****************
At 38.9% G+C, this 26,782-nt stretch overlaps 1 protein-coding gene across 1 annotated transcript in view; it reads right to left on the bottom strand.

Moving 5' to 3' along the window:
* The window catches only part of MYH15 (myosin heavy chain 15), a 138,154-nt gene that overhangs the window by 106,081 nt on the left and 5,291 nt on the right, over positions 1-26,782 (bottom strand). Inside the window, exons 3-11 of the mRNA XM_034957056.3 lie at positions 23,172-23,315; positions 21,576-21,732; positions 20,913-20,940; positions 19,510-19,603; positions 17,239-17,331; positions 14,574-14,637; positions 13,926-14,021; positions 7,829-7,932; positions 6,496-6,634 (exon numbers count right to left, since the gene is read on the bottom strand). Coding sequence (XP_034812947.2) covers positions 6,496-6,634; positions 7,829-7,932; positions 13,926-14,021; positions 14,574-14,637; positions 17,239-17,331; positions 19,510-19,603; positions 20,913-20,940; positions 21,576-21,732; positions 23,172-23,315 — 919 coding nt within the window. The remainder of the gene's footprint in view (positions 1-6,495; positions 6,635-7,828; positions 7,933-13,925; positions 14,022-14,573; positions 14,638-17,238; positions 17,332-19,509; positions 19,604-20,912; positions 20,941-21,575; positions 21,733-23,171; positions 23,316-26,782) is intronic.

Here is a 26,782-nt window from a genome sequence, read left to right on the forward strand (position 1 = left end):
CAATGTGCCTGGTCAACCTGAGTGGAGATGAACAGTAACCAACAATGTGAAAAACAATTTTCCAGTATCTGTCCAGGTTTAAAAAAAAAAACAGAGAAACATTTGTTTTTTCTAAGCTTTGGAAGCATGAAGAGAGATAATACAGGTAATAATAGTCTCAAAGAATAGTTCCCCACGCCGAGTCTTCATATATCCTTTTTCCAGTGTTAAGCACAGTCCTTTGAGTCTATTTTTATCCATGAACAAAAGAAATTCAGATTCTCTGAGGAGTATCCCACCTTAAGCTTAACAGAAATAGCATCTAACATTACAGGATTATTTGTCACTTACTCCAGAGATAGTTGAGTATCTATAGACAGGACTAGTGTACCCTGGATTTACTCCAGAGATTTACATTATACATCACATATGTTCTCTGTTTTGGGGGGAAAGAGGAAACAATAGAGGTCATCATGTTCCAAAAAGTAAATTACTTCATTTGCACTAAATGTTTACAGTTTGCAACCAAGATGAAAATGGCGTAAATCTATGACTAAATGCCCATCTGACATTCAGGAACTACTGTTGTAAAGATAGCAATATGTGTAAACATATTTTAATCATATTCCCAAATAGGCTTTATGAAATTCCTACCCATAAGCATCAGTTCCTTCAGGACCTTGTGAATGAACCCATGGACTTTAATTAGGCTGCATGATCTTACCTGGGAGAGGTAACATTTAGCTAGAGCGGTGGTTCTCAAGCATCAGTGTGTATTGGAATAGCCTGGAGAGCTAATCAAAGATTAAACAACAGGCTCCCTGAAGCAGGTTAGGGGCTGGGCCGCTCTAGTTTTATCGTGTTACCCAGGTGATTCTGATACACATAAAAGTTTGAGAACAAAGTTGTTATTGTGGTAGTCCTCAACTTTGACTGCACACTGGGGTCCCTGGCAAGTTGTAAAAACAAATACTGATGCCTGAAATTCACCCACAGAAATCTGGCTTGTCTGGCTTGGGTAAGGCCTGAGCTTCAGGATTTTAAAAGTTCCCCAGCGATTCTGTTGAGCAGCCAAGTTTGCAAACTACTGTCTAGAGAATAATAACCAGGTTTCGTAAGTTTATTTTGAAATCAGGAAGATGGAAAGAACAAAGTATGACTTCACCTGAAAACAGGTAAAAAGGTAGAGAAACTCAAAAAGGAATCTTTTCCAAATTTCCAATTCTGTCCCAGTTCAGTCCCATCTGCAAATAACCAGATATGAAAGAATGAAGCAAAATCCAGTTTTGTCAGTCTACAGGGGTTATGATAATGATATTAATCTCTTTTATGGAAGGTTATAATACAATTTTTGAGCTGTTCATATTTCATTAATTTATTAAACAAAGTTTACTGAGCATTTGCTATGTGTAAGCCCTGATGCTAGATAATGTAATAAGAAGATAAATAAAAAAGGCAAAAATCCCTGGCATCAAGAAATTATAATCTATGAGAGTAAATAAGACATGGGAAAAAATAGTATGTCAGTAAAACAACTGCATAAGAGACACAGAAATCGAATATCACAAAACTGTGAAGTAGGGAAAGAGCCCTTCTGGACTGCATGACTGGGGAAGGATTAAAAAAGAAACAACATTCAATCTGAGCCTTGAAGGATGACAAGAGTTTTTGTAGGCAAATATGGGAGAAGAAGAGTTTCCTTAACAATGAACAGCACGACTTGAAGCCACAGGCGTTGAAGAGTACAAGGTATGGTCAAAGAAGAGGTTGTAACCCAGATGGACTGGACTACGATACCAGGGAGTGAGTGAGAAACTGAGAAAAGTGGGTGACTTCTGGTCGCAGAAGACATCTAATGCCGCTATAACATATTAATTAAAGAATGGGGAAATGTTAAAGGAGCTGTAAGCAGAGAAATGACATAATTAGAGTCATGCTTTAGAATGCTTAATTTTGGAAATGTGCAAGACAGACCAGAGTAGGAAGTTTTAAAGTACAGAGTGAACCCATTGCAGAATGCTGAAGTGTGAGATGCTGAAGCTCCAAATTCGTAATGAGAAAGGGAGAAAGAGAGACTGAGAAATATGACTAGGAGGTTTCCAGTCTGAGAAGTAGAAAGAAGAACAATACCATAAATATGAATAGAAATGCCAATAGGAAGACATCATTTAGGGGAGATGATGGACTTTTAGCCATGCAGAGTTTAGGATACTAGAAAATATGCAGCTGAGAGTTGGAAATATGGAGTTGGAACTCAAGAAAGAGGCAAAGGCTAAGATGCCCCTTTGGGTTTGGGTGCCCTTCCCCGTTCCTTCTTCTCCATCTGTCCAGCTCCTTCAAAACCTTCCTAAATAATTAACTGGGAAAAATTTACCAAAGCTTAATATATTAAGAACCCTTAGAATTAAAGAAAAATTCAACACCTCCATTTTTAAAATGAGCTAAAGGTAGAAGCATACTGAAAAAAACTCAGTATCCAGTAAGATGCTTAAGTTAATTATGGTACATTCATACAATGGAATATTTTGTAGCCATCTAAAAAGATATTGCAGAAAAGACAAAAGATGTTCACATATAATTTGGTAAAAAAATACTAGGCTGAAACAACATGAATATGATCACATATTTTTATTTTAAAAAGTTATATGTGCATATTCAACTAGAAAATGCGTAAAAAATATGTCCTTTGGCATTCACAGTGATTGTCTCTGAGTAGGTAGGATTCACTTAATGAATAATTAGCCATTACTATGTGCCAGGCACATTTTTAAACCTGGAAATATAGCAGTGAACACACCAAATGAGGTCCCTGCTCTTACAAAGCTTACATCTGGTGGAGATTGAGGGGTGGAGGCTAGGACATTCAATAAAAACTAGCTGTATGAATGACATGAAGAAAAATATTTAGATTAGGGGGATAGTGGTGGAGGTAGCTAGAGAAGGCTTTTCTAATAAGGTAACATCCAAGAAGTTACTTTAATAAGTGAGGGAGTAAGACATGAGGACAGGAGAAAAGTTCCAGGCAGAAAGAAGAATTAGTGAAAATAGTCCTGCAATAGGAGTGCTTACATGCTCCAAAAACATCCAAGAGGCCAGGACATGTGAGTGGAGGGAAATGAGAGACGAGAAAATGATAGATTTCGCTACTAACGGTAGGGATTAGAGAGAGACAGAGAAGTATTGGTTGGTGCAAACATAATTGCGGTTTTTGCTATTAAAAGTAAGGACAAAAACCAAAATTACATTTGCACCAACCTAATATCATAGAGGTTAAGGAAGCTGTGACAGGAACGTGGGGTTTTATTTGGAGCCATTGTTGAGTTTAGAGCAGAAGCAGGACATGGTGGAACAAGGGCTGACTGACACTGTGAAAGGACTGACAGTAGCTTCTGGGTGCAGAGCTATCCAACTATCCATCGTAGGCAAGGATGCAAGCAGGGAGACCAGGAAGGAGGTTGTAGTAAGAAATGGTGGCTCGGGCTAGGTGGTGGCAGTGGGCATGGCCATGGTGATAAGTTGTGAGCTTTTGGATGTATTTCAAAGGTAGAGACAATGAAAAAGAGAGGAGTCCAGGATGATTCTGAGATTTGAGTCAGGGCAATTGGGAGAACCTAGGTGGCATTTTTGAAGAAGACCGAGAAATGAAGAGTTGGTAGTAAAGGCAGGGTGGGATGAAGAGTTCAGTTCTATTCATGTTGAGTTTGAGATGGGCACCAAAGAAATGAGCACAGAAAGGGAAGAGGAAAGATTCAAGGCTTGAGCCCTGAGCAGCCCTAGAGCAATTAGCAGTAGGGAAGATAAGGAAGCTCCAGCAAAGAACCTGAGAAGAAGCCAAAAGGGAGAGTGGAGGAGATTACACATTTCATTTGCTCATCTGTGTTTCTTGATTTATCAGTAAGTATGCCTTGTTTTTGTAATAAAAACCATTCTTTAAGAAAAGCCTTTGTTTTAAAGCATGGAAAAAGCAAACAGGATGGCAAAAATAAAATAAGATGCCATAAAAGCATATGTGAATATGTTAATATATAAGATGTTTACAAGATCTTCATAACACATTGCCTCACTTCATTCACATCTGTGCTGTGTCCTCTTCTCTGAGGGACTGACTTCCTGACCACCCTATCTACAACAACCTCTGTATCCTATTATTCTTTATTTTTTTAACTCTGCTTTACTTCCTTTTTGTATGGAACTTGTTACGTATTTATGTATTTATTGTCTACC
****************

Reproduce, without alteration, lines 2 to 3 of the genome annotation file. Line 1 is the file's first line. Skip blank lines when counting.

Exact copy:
Moving 5' to 3' along the window:
* The window catches only part of MYH15 (myosin heavy chain 15), a 138,154-nt gene that overhangs the window by 106,081 nt on the left and 5,291 nt on the right, over positions 1-26,782 (bottom strand). Inside the window, exons 3-11 of the mRNA XM_034957056.3 lie at positions 23,172-23,315; positions 21,576-21,732; positions 20,913-20,940; positions 19,510-19,603; positions 17,239-17,331; positions 14,574-14,637; positions 13,926-14,021; positions 7,829-7,932; positions 6,496-6,634 (exon numbers count right to left, since the gene is read on the bottom strand). Coding sequence (XP_034812947.2) covers positions 6,496-6,634; positions 7,829-7,932; positions 13,926-14,021; positions 14,574-14,637; positions 17,239-17,331; positions 19,510-19,603; positions 20,913-20,940; positions 21,576-21,732; positions 23,172-23,315 — 919 coding nt within the window. The remainder of the gene's footprint in view (positions 1-6,495; positions 6,635-7,828; positions 7,933-13,925; positions 14,022-14,573; positions 14,638-17,238; positions 17,332-19,509; positions 19,604-20,912; positions 20,941-21,575; positions 21,733-23,171; positions 23,316-26,782) is intronic.